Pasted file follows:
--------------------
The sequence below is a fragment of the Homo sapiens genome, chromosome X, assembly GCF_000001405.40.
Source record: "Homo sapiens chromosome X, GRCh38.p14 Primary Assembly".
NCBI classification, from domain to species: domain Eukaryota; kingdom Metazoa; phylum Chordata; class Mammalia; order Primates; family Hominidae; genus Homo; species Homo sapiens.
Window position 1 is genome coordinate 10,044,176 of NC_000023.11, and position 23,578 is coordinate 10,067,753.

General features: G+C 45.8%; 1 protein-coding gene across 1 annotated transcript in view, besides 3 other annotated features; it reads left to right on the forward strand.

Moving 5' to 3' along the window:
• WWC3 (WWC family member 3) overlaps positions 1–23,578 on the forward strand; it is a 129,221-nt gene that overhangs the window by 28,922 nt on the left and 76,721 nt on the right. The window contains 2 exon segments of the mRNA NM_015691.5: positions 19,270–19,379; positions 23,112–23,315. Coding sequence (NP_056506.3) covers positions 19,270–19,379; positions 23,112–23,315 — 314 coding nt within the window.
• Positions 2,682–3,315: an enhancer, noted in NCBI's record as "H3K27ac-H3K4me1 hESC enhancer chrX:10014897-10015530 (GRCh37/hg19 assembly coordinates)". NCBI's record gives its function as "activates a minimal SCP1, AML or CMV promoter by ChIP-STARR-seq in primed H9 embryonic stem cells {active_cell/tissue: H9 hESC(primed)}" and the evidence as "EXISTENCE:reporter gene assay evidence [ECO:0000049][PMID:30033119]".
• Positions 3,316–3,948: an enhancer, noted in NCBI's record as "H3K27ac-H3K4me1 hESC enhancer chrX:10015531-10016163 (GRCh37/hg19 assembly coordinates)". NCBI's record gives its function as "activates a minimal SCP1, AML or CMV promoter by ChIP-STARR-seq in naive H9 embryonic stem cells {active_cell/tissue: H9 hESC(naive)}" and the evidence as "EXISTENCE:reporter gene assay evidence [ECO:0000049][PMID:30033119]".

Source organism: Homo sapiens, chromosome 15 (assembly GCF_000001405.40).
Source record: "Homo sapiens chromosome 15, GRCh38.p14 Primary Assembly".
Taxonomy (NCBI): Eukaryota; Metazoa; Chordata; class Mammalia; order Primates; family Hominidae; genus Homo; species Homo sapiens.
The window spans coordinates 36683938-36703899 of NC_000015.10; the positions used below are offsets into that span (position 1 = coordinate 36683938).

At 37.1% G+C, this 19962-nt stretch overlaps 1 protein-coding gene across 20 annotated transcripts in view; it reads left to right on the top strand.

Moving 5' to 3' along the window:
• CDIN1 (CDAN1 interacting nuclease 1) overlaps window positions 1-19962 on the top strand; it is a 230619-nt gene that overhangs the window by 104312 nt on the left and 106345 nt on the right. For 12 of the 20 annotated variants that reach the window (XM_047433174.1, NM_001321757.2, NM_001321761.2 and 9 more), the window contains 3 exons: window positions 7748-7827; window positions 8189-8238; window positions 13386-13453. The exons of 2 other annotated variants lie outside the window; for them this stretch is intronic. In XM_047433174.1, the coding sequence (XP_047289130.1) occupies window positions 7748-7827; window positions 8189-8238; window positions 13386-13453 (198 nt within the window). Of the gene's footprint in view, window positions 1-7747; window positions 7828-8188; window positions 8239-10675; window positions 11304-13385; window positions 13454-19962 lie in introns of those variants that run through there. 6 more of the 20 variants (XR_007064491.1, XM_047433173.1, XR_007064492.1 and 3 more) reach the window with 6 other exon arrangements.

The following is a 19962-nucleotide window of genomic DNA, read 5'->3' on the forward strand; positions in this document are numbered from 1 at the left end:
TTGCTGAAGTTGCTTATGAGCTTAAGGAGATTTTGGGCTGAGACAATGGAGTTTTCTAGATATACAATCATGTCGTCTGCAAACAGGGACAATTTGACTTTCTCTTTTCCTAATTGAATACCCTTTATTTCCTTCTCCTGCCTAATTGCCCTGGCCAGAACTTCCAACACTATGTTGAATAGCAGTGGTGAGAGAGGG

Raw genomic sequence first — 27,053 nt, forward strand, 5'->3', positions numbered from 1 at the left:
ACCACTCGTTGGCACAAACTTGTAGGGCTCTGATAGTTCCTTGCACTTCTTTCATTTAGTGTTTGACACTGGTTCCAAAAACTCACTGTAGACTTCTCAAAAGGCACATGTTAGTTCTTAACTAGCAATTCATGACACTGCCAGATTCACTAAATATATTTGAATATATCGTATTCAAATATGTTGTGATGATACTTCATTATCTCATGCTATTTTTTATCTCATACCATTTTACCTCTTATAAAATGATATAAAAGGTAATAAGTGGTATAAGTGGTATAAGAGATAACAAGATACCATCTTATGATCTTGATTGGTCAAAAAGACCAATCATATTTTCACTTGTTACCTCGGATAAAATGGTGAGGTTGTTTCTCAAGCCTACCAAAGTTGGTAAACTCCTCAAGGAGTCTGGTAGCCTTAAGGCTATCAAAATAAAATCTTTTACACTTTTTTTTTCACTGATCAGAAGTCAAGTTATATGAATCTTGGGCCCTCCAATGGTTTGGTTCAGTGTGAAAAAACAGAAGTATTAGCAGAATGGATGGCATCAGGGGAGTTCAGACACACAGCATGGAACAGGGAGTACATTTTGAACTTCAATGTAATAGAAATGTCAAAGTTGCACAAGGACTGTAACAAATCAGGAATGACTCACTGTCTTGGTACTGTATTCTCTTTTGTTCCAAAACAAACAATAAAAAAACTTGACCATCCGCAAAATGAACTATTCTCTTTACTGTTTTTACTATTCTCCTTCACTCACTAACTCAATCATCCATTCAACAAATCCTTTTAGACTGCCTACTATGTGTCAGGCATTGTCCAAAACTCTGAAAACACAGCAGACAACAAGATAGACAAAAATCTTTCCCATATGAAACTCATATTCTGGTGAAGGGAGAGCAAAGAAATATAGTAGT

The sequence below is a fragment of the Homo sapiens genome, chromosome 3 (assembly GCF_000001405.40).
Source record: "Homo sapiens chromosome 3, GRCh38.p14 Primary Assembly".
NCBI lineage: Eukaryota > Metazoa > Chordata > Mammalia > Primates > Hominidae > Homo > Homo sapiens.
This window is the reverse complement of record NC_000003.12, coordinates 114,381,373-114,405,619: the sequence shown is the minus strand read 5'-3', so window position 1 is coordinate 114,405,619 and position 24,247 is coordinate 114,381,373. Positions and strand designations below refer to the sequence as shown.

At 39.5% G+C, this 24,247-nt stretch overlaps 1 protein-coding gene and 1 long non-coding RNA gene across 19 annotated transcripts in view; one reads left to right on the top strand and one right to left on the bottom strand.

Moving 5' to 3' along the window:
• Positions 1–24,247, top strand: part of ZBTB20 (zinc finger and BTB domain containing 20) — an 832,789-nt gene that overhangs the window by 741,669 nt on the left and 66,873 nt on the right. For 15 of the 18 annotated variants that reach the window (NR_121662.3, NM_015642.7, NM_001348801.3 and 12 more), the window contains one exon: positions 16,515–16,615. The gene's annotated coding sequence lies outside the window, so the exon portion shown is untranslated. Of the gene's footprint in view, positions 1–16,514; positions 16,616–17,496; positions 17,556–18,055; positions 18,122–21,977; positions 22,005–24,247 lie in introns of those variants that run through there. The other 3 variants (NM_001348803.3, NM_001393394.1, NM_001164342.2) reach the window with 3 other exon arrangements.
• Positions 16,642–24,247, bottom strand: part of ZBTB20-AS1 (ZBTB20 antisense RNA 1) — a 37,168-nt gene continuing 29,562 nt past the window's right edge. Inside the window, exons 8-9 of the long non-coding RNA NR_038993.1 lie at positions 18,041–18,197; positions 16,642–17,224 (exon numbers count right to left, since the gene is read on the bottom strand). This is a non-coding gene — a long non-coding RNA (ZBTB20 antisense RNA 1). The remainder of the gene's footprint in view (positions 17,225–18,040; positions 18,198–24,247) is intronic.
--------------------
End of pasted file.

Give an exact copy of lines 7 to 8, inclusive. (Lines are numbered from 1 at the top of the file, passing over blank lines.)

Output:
• WWC3 (WWC family member 3) overlaps positions 1–23,578 on the forward strand; it is a 129,221-nt gene that overhangs the window by 28,922 nt on the left and 76,721 nt on the right. The window contains 2 exon segments of the mRNA NM_015691.5: positions 19,270–19,379; positions 23,112–23,315. Coding sequence (NP_056506.3) covers positions 19,270–19,379; positions 23,112–23,315 — 314 coding nt within the window.
• Positions 2,682–3,315: an enhancer, noted in NCBI's record as "H3K27ac-H3K4me1 hESC enhancer chrX:10014897-10015530 (GRCh37/hg19 assembly coordinates)". NCBI's record gives its function as "activates a minimal SCP1, AML or CMV promoter by ChIP-STARR-seq in primed H9 embryonic stem cells {active_cell/tissue: H9 hESC(primed)}" and the evidence as "EXISTENCE:reporter gene assay evidence [ECO:0000049][PMID:30033119]".